February 14, 2018; ColorLines
A recent op-ed in Politico drew ire from commentators because it proposed a system of immigration that disturbingly resembles indentured servitude. The proposal has many troubling aspects, but nearly all of them stem from the simple fact that it does not acknowledge immigration as a human problem, choosing instead to see it as solely an economic issue. The article also ignores the racist underpinnings of American immigration policy and the problematic history of employment structures based on race.
Authors Glen Weyl and Eric Posner explain, “The problem posed by migration is that the benefits are not evenly distributed. They flow to the migrants themselves and the corporations that hire them.” Weyl and Posner propose a program that would divert all the benefits from the immigrants who work hard to make it to the US, and to the white working-class population whose favor has become the political holy grail.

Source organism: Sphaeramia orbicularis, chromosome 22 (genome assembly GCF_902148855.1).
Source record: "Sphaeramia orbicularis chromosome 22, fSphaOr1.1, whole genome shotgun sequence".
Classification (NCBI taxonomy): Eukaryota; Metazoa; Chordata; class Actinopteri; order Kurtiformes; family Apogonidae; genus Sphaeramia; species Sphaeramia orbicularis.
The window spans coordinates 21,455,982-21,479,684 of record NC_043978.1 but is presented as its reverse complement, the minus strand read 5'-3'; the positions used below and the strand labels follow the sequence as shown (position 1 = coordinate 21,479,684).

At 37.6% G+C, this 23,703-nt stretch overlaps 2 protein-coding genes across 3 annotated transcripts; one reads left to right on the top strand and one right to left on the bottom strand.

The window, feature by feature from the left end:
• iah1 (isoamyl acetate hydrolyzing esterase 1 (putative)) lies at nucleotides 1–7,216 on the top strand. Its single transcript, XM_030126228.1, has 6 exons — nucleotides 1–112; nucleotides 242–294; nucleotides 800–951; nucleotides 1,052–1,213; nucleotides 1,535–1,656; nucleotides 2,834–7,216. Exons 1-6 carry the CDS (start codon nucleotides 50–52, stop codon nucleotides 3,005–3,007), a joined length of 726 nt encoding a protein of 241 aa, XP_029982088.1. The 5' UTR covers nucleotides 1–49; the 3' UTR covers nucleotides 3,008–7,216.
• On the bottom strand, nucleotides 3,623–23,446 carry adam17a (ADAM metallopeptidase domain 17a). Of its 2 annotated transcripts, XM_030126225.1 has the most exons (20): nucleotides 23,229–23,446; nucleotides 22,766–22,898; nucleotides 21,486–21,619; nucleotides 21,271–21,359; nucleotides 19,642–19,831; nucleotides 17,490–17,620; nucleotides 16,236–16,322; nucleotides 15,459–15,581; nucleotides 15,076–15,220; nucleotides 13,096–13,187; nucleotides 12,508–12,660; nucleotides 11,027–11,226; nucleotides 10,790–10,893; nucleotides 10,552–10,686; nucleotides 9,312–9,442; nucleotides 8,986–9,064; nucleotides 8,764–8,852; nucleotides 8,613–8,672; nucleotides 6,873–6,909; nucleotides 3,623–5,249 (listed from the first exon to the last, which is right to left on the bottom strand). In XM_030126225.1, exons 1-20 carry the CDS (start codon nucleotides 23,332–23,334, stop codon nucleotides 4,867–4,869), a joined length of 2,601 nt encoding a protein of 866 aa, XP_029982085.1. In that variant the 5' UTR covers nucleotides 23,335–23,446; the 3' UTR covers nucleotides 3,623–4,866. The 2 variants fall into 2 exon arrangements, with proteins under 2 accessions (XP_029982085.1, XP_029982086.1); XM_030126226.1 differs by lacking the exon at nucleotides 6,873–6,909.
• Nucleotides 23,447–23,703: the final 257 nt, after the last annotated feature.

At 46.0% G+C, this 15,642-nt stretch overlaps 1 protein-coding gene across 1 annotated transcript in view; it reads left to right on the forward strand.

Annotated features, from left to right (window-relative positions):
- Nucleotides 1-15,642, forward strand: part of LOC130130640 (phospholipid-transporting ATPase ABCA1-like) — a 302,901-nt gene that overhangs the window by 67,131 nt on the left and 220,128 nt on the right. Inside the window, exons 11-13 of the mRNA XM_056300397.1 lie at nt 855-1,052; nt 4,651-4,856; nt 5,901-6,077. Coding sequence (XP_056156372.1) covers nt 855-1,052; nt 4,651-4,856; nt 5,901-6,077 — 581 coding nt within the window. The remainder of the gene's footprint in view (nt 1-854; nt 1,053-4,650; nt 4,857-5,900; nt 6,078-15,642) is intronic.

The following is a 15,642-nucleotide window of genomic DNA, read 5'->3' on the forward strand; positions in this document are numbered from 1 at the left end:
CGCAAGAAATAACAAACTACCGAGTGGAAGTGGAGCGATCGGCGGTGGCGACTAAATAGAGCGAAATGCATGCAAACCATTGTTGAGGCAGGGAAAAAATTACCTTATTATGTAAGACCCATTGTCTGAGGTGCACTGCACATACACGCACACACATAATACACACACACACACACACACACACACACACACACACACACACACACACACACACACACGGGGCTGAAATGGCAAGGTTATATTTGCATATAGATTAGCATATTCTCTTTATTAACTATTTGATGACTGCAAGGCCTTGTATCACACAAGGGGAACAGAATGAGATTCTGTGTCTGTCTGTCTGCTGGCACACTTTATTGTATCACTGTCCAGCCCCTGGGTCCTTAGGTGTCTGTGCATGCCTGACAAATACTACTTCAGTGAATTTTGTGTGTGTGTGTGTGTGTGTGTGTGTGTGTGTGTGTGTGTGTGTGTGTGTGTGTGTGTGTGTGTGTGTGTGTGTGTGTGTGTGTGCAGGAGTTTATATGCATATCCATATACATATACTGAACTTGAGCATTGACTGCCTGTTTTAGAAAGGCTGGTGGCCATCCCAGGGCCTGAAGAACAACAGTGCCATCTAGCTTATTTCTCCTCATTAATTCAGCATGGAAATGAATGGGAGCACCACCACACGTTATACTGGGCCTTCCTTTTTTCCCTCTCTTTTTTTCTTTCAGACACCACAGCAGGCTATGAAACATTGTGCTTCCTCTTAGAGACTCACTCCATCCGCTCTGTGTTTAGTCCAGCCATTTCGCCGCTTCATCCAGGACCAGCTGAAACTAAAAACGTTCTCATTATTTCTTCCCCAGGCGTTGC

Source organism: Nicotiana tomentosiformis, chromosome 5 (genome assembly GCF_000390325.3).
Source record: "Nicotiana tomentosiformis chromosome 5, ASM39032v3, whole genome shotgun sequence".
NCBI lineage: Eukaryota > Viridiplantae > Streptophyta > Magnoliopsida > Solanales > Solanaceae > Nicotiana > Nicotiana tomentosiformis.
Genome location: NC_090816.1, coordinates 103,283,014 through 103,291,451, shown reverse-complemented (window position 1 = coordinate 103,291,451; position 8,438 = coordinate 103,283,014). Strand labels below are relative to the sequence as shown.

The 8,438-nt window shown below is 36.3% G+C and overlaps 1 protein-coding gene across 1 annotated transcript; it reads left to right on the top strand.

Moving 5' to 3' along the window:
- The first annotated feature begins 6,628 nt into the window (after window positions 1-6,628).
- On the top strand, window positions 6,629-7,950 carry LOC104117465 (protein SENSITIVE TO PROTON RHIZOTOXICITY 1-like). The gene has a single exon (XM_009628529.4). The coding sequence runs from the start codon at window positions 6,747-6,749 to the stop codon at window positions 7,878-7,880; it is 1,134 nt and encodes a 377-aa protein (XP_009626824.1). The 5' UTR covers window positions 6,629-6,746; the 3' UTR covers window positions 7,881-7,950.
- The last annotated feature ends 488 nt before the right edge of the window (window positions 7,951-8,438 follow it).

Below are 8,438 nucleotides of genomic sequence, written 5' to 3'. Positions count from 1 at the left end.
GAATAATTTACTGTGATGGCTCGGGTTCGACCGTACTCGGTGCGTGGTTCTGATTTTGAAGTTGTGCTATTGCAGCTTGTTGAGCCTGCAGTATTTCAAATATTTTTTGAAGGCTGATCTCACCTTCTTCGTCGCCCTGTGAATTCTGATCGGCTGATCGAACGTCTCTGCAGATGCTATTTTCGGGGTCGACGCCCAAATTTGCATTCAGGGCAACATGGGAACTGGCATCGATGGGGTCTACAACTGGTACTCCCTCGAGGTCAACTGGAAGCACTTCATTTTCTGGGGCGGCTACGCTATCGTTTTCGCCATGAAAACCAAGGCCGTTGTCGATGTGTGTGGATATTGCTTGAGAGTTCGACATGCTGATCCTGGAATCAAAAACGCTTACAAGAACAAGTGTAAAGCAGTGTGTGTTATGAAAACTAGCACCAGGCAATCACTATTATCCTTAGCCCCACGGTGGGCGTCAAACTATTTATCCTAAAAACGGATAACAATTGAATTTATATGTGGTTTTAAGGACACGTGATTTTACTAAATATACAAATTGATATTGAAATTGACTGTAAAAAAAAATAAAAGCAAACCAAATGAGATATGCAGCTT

The proposal boils down to this: “Working-class natives” would have the opportunity to sponsor an immigrant to the US for employment by them, much the way companies do now with H1B visas. The program would permit US citizens to pay sub-minimum wages; in the example provided by the authors, “Mary” provides “Sofia” with “a room in her basement, meals, and $5 an hour” while Sofia does the legwork of Mary’s new dog-walking business.
Wendi Thomas, a fellow at Harvard’s Nieman Lab, offered this acerbic summary:
Mary is going to build low-paid labor into her business model because she’s a good American!
And because she’s a Christian, she’s going to let her low-paid labor live in her basement, like a house n*g